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steelblood
10-18-2010, 04:57 PM
Hi Peter,

I've enjoyed reading your columns for twenty years or so. Generally, I find your opinions fair and thoughtful. However, I take issue with your latest assertions about James Harrison's hit on Mohammed Massaquoi.

I invite you to look at the Massaquoi-Harrison collision again. Look at the original TV feed as it shows two very good angles. The first live angle shows Harrison clearly leads with his shoulder and aiming at Massaquoi's midsection/chest. Massaquoi sees him coming at the last second and ducks (which is a natural reaction). Watch the contact several times. Focus on Harrison's helmet. If there was solid helmet to helmet contact, Harrison's head will show that impact. It doesn't. It appears that Harrison's shoulder made impact first and Harrison's helmet second (if at all). The second angle that I thought was telling was the first replay angle. Try freeze framing it at the point of impact (not the rather deceiving and more inflammatory angle your article shows). If you freeze it perfectly at the moment of impact, you will clearly see that Harrison's shoulder buckles Massaquoi's helmet. Again, the only reason Massaquoi's head was directly contacted was that he ducked into Harrison's hit.

Now, I am a football fan. And, I want what is best for the players and the game. I understand that Harrison could have been flagged for hitting a defenseless receiver under the current rules. But, even this would have been a poor call. I am quite certain that Harrison lead with his shoulder and came in fast and hard to hit a receiver at the proper level. He did not lead with his head (as the first angle clearly shows). He did not contact directly with his head as both angles show. And finally, he only contacted Massaquoi's head because Massaquoi ducked right into Harrison's shoulder. Harrison's only other choice in this play would have been to go low. This would have been a poor choice. The defender in this situation must try to separate the receiver from the ball. This is his job. Going low would have been to ignore an opportunity to nullify a completion, and he would have risked missing the receiver altogether. Harrison did what he should have. He chose a good impact height (chest high-where the ball was) and lead with his shoulder. To punish him would be an injustice and to ask him to play any differently, would be recommending a fundamental change to the game of football.

Finally, Rodney Harrison's disgust with these plays is totally laughable and hypocritical. Rodney Harrison took great pride in trying to separate the receiver from the ball (as this was his job). He relished every opportunity to hit players and often did so violently with his helmet and shoulder. Rodney Harrison was voted one of the dirtiest players in the NFL, and he enjoyed his role. His opinions are often biased, snap judgements. He rarely illuminates the game for the viewer and often seems to chose a controversial role or stance for the sake of titillation. I know you are colleagues, and he is probably a nice man, but using him as an expert on this issue is both ironic and short-sighted.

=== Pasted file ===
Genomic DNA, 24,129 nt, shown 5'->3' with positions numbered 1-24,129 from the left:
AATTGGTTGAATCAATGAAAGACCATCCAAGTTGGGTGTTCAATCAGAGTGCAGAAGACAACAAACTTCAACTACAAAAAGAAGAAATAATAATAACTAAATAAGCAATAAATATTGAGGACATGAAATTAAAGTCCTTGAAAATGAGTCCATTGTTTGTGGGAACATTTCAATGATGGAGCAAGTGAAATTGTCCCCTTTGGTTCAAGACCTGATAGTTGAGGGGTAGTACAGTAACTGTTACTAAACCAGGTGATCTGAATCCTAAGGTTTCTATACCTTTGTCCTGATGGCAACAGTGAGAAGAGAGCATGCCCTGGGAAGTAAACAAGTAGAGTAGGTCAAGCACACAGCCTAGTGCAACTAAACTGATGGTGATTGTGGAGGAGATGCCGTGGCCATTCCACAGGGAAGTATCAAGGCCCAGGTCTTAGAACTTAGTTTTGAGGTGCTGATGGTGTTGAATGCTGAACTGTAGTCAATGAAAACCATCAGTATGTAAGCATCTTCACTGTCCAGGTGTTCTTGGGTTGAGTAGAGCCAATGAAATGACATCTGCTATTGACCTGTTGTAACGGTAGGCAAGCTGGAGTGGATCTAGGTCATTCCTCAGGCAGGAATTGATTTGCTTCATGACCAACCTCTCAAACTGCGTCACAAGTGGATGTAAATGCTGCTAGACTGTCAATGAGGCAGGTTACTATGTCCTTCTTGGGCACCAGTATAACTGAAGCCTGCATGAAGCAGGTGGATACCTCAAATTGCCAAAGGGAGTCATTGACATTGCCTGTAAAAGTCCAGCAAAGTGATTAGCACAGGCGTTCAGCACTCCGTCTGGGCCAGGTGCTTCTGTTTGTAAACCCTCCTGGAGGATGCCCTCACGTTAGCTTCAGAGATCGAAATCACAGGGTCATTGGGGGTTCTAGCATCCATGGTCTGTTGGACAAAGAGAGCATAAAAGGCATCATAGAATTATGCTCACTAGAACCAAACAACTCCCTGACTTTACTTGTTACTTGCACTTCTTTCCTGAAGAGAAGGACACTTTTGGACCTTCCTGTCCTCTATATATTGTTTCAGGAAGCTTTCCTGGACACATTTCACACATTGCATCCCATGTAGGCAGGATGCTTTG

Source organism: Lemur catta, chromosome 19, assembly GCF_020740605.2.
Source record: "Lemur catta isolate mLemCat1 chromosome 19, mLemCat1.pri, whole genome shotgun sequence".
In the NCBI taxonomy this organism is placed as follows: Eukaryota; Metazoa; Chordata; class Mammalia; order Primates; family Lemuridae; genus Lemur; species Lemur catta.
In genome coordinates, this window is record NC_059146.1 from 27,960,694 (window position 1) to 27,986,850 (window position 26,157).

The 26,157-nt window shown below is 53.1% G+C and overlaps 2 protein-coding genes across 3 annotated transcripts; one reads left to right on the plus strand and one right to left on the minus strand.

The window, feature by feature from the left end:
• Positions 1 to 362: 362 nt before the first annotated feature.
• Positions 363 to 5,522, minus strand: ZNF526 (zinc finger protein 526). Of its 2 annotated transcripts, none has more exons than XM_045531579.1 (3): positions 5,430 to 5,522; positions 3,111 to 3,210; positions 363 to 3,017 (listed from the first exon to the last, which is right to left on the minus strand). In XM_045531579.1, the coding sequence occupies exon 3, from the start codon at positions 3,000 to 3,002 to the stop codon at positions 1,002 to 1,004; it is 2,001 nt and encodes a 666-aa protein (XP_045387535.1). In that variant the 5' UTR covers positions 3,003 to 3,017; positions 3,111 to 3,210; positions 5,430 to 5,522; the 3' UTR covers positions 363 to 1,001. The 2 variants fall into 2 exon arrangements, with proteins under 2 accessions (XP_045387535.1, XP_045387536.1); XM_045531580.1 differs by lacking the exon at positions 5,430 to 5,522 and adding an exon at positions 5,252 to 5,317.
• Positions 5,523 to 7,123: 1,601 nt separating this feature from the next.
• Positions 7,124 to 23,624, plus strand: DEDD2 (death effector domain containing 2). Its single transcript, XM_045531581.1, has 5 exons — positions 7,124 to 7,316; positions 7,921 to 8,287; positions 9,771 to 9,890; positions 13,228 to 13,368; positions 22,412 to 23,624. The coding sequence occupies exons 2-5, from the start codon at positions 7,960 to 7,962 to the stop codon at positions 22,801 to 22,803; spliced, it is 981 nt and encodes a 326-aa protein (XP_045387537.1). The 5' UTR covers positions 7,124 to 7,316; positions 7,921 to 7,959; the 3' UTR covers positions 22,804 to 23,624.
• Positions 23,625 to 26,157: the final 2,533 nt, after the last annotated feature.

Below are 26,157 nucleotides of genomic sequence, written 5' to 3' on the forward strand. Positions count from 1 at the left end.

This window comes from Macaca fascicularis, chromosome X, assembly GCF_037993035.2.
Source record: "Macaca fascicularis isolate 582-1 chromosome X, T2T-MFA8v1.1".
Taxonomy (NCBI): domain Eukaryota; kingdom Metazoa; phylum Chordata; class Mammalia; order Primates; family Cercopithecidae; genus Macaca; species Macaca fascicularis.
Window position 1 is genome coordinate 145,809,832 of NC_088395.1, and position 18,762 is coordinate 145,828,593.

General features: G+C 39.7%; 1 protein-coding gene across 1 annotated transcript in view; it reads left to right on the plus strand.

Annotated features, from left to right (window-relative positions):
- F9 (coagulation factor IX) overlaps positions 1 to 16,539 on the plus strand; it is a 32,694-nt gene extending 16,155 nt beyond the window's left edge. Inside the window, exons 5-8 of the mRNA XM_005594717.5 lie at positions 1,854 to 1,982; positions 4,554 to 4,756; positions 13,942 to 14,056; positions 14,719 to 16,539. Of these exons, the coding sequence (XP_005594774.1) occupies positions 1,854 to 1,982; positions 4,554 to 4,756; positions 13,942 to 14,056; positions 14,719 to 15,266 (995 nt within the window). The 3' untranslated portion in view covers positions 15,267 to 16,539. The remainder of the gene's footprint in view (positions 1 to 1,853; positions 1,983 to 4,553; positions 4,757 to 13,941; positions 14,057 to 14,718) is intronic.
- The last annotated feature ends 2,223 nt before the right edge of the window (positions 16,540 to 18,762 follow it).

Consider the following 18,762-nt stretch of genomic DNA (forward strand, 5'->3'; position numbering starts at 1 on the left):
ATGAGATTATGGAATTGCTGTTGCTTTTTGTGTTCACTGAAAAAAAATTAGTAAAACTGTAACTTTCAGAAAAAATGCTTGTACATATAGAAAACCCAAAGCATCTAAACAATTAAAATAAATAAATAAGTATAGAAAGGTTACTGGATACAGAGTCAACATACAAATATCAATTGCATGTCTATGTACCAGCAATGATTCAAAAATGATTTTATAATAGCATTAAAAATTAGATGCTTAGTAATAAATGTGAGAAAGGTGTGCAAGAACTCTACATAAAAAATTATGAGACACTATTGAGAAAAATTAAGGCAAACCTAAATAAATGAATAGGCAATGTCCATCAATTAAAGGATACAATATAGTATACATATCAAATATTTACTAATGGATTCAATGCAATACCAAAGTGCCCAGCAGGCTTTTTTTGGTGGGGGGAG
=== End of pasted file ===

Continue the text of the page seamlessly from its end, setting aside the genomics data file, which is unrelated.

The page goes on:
dsmith
10-18-2010, 05:07 PM
Extremely well written. I read mmqb every week and while I don't always agree with Peter, I have found that he makes compelling arguments and usually thinks out his positions. He seems a bit more personal in his attack of James in this case though.

I couldn't agree more about your point about Rodney. I can't even watch the pre game show with that jack hat on there.

PSU_dropout43
10-18-2010, 05:10 PM
:Clap

[youtube:ec9fptmv]iLXJy3dap3o[/youtube:ec9fptmv]

Slapstick
10-18-2010, 05:18 PM
Note to Brian Dabol, Offensive Coordinator, Cleveland Browns:

Dear Brian,

Please don't call anymore 3 yard crossing routes to James Harrison's side of the field.

Sincerely,

Mohammad Massaquoi


PS - Rodney Harrison is the worst kind of hypocrite.

brothervad
10-18-2010, 05:18 PM
Well done! Look at the front page of ESPN...human nature at it's finest as he braces for impact.

Harrison makes a split second decision and you fine/suspend him because he can't changes physics?

I am tired of the 24x7 media looking for a soap box issue to stand on.

brothervad

skyhawk
10-18-2010, 05:49 PM
Well done! Look at the front page of ESPN...human nature at it's finest as he braces for impact.

Harrison makes a split second decision and you fine/suspend him because he can't changes physics?

I am tired of the 24x7 media looking for a soap box issue to stand on.

brothervad

Exactly.

I keep watching the clip. I can't see anything wrong with the hit. Unfortunately Cribbs head got rung. If Cribbs got up right away, this wouldn't even be talked about afterwards.

proudpittsburgher
10-18-2010, 06:48 PM
Well done! Look at the front page of ESPN...human nature at it's finest as he braces for impact.

Harrison makes a split second decision and you fine/suspend him because he can't changes physics?

I am tired of the 24x7 media looking for a soap box issue to stand on.

brothervad

Exactly.

I keep watching the clip. I can't see anything wrong with the hit. Unfortunately Cribbs head got rung. If Cribbs got up right away, this wouldn't even be talked about afterwards.
The opposition is going to forget that Harrison was not flagged for either hit. The second flag was against Cleveland, which added insult to injury.
And my guess is t

Crash
10-18-2010, 07:03 PM
That second hit was the same hit Harrison delivered on the next to last play of SB XLIII.

He wasn't fined for that one either.

Jooser
10-18-2010, 07:57 PM
Back when I played football, that was called getting your bell rung. Except, in this case, the Brownies got their bells rung by a Daisy Cutter.